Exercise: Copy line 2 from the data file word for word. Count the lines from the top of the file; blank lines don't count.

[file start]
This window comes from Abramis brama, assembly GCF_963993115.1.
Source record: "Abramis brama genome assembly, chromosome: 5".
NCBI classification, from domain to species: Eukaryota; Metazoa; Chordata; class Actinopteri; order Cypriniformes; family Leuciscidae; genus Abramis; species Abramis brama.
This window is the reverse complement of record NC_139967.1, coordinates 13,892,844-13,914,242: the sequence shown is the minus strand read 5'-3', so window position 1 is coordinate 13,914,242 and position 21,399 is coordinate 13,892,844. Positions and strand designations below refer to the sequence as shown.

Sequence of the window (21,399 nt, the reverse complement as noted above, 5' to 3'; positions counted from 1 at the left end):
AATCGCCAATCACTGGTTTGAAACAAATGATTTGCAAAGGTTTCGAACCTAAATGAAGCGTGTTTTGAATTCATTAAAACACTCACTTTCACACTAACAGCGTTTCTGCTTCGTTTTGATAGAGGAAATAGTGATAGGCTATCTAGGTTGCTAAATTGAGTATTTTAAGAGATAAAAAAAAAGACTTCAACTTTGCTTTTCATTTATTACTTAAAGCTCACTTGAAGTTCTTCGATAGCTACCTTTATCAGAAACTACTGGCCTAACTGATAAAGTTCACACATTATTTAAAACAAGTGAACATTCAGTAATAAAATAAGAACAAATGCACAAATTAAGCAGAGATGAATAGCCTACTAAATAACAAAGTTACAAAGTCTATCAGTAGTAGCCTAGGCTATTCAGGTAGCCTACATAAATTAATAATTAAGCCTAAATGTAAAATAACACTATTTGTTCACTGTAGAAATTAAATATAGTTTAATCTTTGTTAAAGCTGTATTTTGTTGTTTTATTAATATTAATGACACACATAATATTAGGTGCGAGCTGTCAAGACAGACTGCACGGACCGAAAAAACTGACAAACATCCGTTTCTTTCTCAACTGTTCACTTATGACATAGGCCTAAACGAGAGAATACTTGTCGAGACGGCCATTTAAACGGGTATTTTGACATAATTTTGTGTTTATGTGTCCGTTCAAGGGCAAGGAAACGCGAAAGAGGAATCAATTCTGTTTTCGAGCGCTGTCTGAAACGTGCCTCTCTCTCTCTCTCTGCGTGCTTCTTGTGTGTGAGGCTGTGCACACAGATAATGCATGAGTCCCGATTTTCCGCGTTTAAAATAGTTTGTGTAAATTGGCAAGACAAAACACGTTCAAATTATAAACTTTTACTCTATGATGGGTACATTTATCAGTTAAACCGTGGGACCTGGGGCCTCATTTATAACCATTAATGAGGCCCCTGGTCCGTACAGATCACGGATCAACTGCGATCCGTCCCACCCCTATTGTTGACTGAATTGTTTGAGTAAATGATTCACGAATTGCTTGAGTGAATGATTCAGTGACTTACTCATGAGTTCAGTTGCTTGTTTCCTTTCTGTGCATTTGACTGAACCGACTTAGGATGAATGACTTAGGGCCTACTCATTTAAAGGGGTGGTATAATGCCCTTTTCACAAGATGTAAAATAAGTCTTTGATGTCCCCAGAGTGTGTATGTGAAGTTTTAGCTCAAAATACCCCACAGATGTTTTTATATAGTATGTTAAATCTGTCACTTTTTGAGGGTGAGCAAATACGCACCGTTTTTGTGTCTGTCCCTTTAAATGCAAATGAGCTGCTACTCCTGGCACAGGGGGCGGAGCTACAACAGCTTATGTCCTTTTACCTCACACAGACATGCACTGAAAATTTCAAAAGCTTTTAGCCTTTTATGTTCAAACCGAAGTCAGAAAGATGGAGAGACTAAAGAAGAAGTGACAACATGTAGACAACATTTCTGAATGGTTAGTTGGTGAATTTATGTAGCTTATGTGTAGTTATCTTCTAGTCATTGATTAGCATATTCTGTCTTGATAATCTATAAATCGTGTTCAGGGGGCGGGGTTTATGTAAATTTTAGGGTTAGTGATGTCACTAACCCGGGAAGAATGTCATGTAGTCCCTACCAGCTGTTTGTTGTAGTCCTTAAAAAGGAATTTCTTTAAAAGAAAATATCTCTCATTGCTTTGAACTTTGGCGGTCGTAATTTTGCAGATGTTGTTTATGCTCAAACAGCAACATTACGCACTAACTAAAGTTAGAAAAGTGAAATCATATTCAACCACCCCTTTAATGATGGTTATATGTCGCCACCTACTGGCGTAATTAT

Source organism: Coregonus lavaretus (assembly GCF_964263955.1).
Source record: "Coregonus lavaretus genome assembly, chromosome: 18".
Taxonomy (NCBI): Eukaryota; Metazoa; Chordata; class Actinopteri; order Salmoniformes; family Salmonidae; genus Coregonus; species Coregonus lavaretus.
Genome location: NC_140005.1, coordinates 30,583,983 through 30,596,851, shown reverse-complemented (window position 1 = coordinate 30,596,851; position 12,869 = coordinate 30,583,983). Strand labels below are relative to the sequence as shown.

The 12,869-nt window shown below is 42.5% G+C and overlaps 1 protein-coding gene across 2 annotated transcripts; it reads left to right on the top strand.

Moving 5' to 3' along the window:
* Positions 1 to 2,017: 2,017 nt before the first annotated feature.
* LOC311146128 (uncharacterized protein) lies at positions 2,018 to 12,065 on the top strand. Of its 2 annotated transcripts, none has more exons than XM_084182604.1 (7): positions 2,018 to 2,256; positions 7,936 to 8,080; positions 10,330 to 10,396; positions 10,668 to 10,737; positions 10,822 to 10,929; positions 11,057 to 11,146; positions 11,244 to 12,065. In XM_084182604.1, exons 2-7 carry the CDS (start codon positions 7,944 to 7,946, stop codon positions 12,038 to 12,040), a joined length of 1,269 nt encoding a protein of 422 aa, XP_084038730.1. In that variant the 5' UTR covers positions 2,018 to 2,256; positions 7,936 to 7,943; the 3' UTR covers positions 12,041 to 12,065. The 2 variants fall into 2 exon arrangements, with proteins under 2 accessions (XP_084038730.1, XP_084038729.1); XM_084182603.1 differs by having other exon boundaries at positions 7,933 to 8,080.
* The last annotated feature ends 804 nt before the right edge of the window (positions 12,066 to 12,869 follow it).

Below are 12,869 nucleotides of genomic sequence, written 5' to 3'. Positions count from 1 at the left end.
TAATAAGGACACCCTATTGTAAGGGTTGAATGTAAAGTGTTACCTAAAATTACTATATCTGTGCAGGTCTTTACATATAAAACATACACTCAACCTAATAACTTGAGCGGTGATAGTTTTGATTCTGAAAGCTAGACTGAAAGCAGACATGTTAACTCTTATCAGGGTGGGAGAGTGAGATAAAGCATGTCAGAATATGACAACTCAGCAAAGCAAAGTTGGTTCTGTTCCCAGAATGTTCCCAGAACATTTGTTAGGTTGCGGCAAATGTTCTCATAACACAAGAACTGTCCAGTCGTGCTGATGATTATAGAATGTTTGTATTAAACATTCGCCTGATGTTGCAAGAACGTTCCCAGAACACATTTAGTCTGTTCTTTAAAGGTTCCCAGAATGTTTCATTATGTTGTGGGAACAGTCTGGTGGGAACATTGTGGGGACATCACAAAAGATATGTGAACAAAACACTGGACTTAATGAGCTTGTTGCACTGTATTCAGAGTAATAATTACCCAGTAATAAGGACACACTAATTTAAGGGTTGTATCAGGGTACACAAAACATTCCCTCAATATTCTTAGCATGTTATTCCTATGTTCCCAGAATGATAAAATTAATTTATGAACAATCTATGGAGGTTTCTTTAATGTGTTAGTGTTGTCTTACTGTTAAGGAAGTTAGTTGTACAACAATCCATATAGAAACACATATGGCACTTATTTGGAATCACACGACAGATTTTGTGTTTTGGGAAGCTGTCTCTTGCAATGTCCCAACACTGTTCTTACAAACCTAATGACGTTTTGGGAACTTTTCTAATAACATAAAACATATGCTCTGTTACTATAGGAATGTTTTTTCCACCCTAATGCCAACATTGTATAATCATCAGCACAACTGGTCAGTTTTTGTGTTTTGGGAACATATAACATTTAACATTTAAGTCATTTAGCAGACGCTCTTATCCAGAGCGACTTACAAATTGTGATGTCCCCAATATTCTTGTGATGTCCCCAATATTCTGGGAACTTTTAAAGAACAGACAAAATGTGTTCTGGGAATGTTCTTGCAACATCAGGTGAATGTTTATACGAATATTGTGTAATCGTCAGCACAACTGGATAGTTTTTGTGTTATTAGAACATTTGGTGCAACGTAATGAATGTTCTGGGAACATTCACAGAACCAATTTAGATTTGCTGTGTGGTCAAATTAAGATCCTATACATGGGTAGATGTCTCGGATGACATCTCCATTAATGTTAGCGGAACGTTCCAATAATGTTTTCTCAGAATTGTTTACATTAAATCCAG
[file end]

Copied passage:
Source record: "Abramis brama genome assembly, chromosome: 5".